Members in the Media
From: The New York Times

A Leading Memory Researcher Explains How to Make Precious Moments Last

Our memories form the bedrock of who we are. Those recollections, in turn, are built on one very simple assumption: This happened. But things are not quite so simple. “We update our memories through the act of remembering,” says Charan Ranganath, a professor of psychology and neuroscience at the University of California, Davis, and the author of the illuminating new book “Why We Remember.” “So it creates all these weird biases and infiltrates our decision making. It affects our sense of who we are.” Rather than being photo-accurate repositories of past experience, Ranganath argues, our memories function more like active interpreters, working to help us navigate the present and future. The implication is that who we are, and the memories we draw on to determine that, are far less fixed than you might think. “Our identities,” Ranganath says, “are built on shifting sand.”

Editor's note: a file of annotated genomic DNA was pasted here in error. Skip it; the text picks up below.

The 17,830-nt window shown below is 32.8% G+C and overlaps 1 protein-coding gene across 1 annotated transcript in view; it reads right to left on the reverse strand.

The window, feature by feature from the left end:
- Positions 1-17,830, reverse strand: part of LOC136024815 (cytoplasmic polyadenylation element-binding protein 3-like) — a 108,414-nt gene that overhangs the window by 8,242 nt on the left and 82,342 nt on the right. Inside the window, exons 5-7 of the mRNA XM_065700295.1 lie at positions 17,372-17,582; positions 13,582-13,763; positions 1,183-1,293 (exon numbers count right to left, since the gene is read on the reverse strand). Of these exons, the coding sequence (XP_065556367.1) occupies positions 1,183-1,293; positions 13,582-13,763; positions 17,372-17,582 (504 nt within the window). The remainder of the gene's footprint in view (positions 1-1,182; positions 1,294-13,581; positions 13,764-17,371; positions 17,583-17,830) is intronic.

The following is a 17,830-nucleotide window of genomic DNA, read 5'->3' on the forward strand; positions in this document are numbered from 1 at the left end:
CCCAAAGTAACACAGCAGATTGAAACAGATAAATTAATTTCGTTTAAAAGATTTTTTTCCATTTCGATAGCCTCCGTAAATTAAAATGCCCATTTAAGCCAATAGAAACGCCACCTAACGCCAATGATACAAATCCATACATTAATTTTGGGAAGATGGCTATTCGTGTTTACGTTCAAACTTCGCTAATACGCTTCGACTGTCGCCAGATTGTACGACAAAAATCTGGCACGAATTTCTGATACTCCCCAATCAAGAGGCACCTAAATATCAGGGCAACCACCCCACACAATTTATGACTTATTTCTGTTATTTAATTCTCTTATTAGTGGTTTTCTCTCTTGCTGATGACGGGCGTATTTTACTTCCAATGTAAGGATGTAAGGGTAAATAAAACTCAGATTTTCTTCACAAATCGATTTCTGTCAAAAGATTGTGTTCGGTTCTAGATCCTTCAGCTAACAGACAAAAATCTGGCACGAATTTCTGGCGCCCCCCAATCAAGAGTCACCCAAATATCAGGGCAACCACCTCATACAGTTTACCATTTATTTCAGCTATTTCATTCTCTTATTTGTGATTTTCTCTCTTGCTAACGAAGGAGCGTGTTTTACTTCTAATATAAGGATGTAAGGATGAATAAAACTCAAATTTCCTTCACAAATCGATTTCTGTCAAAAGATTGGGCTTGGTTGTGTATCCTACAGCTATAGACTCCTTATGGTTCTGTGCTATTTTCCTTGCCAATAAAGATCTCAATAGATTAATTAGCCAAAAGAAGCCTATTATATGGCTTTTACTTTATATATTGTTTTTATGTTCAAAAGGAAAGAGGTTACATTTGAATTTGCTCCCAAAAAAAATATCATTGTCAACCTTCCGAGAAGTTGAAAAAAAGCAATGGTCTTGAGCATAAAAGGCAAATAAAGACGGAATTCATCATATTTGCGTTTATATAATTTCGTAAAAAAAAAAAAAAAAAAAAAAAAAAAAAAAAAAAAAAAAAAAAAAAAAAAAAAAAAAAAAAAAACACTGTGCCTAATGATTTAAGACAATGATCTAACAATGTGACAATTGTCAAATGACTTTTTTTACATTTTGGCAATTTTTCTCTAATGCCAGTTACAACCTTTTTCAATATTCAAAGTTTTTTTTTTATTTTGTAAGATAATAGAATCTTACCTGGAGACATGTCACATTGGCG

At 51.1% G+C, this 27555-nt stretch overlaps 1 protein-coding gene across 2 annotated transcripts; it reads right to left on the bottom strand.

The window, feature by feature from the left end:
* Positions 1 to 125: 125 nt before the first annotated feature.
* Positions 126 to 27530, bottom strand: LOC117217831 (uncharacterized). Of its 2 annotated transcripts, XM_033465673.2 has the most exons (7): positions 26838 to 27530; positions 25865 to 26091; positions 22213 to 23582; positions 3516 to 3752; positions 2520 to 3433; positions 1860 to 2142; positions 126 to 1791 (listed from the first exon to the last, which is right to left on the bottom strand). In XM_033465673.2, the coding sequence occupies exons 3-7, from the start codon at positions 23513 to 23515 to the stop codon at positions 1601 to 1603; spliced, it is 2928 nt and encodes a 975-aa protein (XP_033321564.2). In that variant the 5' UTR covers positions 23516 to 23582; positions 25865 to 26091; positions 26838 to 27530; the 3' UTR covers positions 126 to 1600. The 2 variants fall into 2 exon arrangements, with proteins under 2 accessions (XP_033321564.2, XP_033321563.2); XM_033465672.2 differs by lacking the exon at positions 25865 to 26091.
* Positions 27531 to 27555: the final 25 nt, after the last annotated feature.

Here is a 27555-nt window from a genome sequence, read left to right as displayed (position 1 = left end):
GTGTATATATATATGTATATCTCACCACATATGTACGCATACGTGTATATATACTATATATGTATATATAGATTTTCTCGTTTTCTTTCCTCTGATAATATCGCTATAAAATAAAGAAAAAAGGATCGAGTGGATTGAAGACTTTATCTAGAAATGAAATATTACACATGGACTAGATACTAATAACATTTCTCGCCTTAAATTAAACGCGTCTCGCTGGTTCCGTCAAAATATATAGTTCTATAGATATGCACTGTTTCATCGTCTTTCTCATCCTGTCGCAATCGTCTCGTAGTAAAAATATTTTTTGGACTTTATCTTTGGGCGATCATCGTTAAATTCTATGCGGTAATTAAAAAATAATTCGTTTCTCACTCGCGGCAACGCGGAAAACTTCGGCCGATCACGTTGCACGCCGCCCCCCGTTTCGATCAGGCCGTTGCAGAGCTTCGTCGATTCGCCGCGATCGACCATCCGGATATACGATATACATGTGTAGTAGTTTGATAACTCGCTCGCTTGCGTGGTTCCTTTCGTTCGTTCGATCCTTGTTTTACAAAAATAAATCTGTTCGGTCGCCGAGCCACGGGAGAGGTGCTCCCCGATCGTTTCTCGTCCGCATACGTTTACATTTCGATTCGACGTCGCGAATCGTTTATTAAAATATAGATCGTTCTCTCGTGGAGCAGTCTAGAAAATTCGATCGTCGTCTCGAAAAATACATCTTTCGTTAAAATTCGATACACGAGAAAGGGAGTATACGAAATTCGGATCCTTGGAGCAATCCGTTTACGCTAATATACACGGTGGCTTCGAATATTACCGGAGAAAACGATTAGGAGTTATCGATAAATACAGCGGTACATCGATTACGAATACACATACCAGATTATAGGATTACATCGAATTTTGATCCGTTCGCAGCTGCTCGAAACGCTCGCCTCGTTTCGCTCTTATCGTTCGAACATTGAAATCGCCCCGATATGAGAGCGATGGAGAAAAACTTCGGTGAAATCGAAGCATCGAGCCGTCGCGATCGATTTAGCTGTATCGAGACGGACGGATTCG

What is the most common misconception about memory? People believe that memory should be effortless, but their expectations for how much they should remember are totally out of whack with how much they’re capable of remembering. Another misconception is that memory is supposed to be an archive of the past. We expect that we should be able to replay the past like a movie in our heads. The problem with that assumption is that we don’t replay the past as it happened; we do it through a lens of interpretation and imagination.

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